What is Reverse Osmosis?
Reverse osmosis removes contaminants from unfiltered water, or feed water, when pressure forces it through a semipermeable membrane. Water flows from the more concentrated side (more contaminants) of the RO membrane to the less concentrated side (fewer contaminants) to provide clean drinking water. The fresh water produced is called the permeate. The concentrated water left over is called the waste or brine.
A semipermeable membrane has small pores that block contaminants but allow water molecules to flow through. In osmosis, water becomes more concentrated as it passes through the membrane to obtain equilibrium on both sides. Reverse osmosis, however, blocks contaminants from entering the less concentrated side of the membrane. For example, when pressure is applied to a volume of saltwater during reverse osmosis, the salt is left behind and only clean water flows through.
How does a reverse osmosis system work?
A reverse osmosis system removes sediment and chlorine from water with a pre-filter before it forces water through a semipermeable membrane to remove dissolved solids. After water exits the RO membrane, it passes through a post-filter to polish the drinking water before it enters a dedicated faucet. Reverse osmosis systems have various stages depending on their number of pre-filters and post-filters.
Stages of RO systems
The RO membrane is the focal point of a reverse osmosis system, but an RO system also includes other types of filtration. RO systems are made up of 3, 4, or 5 stages of filtration.
Every reverse osmosis water system contains a sediment filter and a carbon filter in addition to the RO membrane. The filters are called either prefilters or postfilters depending on whether water passes through them before or after it passes through the membrane.
Each type of system contains one or more of the following filters:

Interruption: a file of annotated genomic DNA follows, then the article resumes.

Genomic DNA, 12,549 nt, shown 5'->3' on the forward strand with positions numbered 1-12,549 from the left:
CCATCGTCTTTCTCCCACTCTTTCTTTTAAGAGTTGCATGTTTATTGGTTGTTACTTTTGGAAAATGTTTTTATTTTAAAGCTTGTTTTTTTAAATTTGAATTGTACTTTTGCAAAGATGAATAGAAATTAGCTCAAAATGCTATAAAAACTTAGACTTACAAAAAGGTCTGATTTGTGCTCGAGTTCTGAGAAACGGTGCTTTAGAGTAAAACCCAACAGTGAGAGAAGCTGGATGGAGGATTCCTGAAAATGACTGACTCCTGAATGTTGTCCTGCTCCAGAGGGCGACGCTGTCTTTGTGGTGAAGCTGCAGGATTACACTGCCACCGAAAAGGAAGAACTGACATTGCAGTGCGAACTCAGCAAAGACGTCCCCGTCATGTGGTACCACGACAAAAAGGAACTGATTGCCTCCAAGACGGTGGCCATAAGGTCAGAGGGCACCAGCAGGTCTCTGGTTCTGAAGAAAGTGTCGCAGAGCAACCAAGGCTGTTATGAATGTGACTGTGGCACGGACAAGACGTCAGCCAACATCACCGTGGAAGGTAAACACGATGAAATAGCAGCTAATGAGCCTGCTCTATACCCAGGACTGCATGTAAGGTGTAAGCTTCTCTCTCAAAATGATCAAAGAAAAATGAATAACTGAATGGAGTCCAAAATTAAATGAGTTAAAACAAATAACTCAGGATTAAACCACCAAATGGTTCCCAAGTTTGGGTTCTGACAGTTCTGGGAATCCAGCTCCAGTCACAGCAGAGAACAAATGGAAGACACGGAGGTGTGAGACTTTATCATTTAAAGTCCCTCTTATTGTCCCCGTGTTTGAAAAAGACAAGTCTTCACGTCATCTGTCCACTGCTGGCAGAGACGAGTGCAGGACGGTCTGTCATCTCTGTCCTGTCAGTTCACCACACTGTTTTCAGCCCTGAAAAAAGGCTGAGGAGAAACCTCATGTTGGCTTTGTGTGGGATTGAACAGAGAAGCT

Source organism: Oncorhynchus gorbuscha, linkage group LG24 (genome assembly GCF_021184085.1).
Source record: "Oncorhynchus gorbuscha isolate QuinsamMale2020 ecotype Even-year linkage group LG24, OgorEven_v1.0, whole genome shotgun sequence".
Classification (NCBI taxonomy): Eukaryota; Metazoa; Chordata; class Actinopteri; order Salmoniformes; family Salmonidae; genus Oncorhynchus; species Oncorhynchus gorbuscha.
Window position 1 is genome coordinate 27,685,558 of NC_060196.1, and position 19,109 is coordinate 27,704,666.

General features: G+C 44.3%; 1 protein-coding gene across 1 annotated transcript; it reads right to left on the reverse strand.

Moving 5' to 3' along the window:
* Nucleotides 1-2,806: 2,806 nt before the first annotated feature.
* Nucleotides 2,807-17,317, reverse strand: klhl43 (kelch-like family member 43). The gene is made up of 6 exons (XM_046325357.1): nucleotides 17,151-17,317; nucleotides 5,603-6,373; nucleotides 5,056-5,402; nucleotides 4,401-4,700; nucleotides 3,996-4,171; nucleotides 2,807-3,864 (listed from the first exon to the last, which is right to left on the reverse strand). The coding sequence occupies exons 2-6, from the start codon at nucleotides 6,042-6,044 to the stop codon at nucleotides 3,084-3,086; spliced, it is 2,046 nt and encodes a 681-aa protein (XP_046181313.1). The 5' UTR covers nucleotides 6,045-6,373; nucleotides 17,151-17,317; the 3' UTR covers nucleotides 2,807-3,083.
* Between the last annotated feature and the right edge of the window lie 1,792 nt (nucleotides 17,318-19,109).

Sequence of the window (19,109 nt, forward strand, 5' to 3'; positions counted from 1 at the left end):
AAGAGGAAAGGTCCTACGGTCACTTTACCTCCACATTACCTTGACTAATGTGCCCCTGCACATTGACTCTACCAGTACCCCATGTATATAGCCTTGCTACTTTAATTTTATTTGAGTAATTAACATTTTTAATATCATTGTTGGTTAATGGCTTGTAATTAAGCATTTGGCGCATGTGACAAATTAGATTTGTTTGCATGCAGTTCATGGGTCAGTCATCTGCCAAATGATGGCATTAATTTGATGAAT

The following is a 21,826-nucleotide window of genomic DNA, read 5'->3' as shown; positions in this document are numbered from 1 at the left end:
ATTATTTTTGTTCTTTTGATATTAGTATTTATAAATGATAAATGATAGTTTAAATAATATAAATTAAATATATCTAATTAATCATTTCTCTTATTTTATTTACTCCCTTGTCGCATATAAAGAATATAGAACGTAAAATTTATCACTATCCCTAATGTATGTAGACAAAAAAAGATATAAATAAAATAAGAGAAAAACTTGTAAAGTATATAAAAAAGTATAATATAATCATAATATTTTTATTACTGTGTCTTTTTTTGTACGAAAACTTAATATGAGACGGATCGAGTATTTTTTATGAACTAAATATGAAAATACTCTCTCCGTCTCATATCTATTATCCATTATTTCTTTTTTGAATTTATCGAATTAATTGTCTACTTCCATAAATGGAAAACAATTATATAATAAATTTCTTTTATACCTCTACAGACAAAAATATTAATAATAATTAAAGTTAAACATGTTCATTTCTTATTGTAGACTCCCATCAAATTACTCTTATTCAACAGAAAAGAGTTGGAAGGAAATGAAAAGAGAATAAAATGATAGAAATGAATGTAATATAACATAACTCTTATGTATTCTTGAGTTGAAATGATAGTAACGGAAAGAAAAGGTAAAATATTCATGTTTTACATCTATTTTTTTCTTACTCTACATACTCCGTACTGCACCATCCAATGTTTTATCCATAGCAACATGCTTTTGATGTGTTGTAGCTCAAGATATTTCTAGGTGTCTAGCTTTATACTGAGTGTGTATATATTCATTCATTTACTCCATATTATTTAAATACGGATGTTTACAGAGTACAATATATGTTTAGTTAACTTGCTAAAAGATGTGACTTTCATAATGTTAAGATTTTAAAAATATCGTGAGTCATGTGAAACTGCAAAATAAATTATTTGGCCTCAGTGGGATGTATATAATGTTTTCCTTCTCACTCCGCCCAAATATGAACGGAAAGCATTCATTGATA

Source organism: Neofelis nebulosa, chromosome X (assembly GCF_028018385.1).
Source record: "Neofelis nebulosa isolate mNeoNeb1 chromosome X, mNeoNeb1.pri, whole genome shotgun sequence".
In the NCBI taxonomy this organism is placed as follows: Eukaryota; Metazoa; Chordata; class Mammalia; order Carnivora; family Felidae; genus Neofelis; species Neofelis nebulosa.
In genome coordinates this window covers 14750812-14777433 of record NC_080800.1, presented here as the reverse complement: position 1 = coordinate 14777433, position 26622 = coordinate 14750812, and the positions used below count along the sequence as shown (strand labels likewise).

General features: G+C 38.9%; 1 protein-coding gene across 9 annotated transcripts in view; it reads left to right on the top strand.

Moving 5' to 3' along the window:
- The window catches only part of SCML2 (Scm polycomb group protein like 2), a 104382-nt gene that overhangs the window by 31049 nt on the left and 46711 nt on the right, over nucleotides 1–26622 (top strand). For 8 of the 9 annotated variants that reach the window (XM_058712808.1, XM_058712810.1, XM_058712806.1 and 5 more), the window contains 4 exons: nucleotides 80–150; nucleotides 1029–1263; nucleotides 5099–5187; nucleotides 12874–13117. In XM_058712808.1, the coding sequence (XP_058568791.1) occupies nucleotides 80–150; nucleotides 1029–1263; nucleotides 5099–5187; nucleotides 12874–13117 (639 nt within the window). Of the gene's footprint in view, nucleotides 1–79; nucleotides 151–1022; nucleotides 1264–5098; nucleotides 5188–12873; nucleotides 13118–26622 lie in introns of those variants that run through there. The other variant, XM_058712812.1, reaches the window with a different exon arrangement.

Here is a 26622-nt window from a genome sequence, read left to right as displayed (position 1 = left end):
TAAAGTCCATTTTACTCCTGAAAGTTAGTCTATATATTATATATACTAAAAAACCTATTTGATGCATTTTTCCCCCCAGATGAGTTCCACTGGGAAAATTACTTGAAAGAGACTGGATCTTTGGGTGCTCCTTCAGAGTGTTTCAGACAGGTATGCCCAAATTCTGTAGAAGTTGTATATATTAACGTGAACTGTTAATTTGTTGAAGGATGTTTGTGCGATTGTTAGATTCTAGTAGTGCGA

- Sediment filter: Reduces particles like dirt, dust, and rust
- Carbon filter: Reduces volatile organic compounds (VOCs), chlorine, and other contaminants that give water a bad taste or odour
- Semi-permeable membrane: Removes up to 98% of total dissolved solids (TDS)
Why do you need an RO storage tank?
An RO storage tank holds reverse osmosis water so you have plenty to use when you need it. A reverse osmosis system makes water slowly. It takes one minute to produce two to three ounces of RO water. If you were to turn on your faucet for a glass of water at the actual membrane production rate, then you would have to wait at least 5 minutes for it to fill. With a storage tank, your glass fills instantly.
What does a reverse osmosis system remove?
A reverse osmosis system removes dissolved solids like arsenic and fluoride through the RO membrane. An RO system also includes sediment and carbon filtration for a broad spectrum of reduction. The carbon filters in an RO system remove chlorine and bad taste and odours, and the sediment filter removes dirt and debris.
Does a reverse osmosis system remove…
- Fluoride? Yes.
- Salt? Yes.
- Sediment? Yes.
- Chlorine? Yes.
- Arsenic? Yes.
- VOCs? Yes.
- Herbicides and pesticides? Yes.
- Many other contaminants? Yes. The contaminants listed are some of the most popular ones treated with an RO system, but the system also removes a slew of other contaminants.
- Bacteria and Viruses? No. If your water comes from a city treatment plant, then it should already be microbiologically safe. Reverse osmosis may remove some bacteria, but bacteria could grow on the membrane and potentially enter your water supply. To remove living organisms and viruses, we recommend UV disinfection.
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